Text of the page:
When Merrill Lynch adviser Stephen Stabile speaks to other planners about the benefits of behavioral finance, many duck their heads.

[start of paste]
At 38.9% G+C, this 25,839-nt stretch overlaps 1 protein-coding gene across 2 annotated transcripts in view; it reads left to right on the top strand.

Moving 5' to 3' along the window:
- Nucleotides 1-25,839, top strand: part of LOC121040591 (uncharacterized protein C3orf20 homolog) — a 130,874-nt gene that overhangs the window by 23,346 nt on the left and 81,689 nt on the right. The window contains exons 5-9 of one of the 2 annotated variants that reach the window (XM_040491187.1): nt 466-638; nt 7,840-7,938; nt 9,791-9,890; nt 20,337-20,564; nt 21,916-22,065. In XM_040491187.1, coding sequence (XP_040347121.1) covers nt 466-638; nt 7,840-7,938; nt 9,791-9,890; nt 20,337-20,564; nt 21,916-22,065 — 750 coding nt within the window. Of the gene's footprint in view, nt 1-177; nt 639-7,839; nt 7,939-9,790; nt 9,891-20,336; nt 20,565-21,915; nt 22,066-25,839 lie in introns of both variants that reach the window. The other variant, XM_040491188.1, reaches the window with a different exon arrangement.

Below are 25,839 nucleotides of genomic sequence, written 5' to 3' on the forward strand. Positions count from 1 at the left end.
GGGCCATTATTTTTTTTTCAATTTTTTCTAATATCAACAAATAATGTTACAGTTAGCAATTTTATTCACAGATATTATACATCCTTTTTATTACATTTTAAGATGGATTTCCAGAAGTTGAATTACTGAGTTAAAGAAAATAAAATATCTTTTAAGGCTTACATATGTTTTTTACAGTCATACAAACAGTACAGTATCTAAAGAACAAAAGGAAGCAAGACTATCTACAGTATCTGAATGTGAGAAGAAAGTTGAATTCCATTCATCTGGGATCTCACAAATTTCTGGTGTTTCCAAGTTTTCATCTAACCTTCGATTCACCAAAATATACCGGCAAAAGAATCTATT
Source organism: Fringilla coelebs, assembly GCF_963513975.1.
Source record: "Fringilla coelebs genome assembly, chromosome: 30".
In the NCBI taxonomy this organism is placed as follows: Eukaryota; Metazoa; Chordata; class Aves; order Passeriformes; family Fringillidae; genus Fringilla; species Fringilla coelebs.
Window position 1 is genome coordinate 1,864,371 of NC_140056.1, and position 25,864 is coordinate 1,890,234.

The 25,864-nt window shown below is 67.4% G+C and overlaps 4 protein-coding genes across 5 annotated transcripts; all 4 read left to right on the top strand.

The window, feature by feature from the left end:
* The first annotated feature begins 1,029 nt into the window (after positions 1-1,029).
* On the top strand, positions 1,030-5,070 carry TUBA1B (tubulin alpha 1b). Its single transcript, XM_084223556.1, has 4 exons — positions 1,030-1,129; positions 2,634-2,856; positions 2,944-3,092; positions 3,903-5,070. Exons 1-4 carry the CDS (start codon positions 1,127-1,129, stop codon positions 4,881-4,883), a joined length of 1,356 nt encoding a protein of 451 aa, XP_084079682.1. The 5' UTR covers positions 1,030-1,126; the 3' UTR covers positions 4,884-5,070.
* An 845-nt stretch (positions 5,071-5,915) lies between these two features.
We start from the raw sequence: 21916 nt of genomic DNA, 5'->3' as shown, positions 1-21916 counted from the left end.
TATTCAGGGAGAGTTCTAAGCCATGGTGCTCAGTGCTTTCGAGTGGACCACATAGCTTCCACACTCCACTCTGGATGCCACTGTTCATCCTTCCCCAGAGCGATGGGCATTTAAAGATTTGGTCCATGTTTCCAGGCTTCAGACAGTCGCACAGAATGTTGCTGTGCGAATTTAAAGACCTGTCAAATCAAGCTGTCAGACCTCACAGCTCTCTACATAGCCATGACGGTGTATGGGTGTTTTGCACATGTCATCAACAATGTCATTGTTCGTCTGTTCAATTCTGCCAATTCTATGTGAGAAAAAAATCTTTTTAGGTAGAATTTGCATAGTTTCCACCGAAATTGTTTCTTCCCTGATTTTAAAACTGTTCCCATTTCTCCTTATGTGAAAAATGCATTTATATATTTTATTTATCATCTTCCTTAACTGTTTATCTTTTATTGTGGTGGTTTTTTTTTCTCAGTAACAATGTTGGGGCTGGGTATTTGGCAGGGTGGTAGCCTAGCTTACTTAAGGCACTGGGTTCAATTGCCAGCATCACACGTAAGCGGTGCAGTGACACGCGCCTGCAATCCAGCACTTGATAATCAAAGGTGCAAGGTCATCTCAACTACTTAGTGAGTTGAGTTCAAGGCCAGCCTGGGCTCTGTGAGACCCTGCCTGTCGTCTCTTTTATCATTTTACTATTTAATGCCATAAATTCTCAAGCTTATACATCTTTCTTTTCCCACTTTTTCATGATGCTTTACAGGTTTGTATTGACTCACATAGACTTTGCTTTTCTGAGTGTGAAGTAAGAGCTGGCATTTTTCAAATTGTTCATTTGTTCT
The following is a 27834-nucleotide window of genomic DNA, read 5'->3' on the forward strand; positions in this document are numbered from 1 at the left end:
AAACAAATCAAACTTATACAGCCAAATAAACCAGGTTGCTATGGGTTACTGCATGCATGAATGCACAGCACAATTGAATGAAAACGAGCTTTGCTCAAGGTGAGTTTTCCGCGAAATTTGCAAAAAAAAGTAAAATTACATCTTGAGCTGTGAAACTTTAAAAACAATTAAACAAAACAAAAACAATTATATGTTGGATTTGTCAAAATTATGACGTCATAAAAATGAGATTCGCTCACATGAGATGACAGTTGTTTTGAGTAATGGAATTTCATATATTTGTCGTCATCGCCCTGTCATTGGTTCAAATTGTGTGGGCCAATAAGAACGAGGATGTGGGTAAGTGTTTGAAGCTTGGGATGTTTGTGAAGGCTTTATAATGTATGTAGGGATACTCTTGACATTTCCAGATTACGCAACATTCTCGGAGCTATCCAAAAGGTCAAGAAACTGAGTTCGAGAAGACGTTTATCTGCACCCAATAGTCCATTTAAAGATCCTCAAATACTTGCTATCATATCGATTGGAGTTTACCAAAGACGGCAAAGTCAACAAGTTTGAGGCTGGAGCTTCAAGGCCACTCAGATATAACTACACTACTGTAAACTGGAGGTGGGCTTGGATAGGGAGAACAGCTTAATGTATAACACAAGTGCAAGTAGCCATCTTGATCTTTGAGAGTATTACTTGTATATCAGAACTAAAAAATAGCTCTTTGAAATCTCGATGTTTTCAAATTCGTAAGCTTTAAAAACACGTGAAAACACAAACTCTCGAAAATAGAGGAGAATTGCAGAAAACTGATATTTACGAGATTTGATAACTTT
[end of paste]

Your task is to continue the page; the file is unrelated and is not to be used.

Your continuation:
Stabile agrees that it’s an approach to financial planning that can be a bit more “touchy-feely” than most planners want. It leads to conversations about serious, personal topics: divorce, midlife crises and life-threatening illnesses. There’s an almost endless list of human conditions waiting for advisers who open that door.

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